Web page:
"It shows the minister is hearing the problems that teachers have raised - listening to the teachers is the first step to getting them more solidly on board to help find solutions, but these measures are just the first step.

"Administration has been one of the major teacher complaints as it keeps them from their primary job of teaching; it also enhances unnecessary control by junior officials over experienced teachers - rather officials need to think how they can more effectively support teachers in the classroom.

"Also important is that we don't destabilise the whole system and build on where we are at the moment, but removing paperwork is a major positive measure for teachers, most importantly, but also to get district officials in the department to think about what it means to provide support rather than insist on compliance for its own sake," he said.

On giving priority to English as a first additional language, Bloch said it showed creative and focused thinking that can only be helpful - on practical and theoretical/educational grounds.

National Professional Teachers' Organisation of South Africa (NAPTOSA) President Ezrah Ramasehla said the recommendations were about making improvements and not about making compromises.

"They are about making the lives of teachers easier so that they have more time to do that which they are already doing better."

He said what made this procedure different was that the department embarked on a process of listening to classroom teachers.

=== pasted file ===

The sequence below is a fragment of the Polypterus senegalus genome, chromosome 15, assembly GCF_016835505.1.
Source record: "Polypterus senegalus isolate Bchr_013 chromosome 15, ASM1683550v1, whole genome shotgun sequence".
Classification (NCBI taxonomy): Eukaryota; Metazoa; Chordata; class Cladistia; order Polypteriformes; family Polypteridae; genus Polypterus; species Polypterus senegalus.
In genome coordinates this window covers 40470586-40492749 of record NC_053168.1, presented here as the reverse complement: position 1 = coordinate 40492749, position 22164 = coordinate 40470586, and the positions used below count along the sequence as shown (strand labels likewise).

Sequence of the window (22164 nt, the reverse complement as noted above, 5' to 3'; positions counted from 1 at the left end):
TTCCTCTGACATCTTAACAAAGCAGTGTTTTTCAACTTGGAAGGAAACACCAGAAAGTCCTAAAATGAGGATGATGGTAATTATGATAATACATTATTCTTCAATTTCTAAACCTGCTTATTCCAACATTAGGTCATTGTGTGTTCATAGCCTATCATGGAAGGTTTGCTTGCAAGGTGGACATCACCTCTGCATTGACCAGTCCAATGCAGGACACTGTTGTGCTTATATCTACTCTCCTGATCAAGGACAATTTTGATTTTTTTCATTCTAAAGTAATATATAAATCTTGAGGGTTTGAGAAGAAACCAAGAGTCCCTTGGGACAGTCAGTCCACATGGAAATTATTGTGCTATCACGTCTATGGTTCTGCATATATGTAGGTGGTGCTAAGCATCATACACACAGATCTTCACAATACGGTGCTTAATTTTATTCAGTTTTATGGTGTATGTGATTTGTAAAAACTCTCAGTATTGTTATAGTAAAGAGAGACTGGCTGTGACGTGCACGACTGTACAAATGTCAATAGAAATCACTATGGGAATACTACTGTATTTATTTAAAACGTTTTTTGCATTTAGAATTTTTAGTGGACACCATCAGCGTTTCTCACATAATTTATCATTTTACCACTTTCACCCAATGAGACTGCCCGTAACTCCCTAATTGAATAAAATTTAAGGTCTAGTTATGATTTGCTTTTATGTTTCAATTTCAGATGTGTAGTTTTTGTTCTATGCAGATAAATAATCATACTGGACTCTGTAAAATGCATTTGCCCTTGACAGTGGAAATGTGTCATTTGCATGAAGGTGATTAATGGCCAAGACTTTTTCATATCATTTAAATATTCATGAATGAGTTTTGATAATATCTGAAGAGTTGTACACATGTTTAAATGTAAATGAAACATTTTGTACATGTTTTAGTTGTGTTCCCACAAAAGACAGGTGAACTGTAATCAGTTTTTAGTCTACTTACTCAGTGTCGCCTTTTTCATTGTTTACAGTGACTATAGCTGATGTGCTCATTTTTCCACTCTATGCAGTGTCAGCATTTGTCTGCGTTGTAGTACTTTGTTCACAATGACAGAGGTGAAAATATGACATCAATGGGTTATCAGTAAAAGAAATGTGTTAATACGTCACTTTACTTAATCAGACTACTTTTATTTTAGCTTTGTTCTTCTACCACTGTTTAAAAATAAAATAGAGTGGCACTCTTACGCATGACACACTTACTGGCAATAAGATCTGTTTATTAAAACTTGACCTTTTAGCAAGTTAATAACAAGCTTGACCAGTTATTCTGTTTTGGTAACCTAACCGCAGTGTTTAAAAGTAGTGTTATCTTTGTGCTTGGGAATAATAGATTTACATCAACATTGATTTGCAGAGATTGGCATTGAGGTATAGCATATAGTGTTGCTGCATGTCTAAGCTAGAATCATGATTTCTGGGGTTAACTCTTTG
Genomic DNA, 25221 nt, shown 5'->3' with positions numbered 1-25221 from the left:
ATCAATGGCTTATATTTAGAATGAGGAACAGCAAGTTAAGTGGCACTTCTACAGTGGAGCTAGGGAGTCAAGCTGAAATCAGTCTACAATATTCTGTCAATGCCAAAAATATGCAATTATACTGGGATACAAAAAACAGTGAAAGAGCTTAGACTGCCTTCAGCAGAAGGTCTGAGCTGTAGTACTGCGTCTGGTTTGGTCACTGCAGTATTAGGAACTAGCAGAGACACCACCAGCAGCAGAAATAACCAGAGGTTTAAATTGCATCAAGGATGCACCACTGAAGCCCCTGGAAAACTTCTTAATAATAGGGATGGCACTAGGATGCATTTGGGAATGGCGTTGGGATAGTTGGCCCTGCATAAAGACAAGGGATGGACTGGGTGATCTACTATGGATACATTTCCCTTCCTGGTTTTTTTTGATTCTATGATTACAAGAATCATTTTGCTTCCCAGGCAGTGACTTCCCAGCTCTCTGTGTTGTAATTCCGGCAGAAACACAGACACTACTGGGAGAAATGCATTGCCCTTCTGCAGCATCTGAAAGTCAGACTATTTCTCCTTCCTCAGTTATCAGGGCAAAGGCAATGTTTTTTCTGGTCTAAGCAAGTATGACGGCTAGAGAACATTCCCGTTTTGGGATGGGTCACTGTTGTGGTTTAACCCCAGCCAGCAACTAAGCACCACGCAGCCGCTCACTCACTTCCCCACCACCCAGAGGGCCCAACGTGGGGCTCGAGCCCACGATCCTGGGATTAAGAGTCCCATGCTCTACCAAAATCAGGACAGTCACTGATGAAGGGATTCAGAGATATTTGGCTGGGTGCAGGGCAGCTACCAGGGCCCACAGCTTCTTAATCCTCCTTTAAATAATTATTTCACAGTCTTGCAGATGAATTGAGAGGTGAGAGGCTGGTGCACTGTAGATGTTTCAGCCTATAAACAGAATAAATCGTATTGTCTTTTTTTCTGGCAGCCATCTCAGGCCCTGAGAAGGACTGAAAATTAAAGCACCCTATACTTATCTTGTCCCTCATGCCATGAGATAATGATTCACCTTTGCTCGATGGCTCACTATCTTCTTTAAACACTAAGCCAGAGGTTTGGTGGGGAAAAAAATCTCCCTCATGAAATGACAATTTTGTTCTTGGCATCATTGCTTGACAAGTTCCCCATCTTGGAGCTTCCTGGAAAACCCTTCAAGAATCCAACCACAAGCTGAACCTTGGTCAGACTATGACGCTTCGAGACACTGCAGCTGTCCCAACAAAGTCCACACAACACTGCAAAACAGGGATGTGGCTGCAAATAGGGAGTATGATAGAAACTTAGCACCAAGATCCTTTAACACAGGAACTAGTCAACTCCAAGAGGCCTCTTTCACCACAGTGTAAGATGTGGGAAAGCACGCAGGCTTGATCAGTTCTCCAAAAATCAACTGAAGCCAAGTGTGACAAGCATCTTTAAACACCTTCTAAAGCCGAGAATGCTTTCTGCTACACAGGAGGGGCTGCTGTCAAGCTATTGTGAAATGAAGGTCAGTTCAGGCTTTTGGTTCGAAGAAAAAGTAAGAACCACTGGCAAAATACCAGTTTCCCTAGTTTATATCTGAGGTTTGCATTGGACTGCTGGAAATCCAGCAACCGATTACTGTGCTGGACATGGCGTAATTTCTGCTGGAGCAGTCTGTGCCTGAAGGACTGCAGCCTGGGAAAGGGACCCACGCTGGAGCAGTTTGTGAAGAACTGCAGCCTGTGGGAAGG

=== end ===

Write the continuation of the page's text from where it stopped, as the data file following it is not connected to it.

"The findings and recommendations are therefore based on evidence, presented by the teachers themselves about the kinds of problems they are experiencing and there has been remarkable consensus about what these problems are."

The South African Democratic Teachers Union (SADTU) also welcomed the recommendations by the task team, saying it will benefit learners and teachers and improve the quality of teaching and learning.

"We welcome the reduction of the number of subjects in the Intermediate Phase from eight to six, this reduction of learning areas and content will enable teachers to focus on developing deeper conceptual understanding than was previously possible," SADTU spokesperson Nomusa Cembi said.

On the discontinuation of learner portfolios, Cembi said it would give learners and teachers more time to focus on other more educationally beneficial day-to-day classroom activities.

"SADTU looks forward to engaging the Department of Education on processes to reduce the teacher's administrative load in relationship to planning and assessment, focused plans and assessment will contribute towards improving learner performance.

"The union would like to engage the department on these matters as soon as possible so that the implementation for some of the recommendations can take place in 2010 and teachers are given clear messages about expectations," she said.

The report is still a draft and will be considered by the Council of Education Ministers. Motshekga will make an announcement at the end of October on the measures her department envisages will bring immediate relief for teachers.

Some of them will be implemented from the beginning of 2010, while others will need more planning and consultation.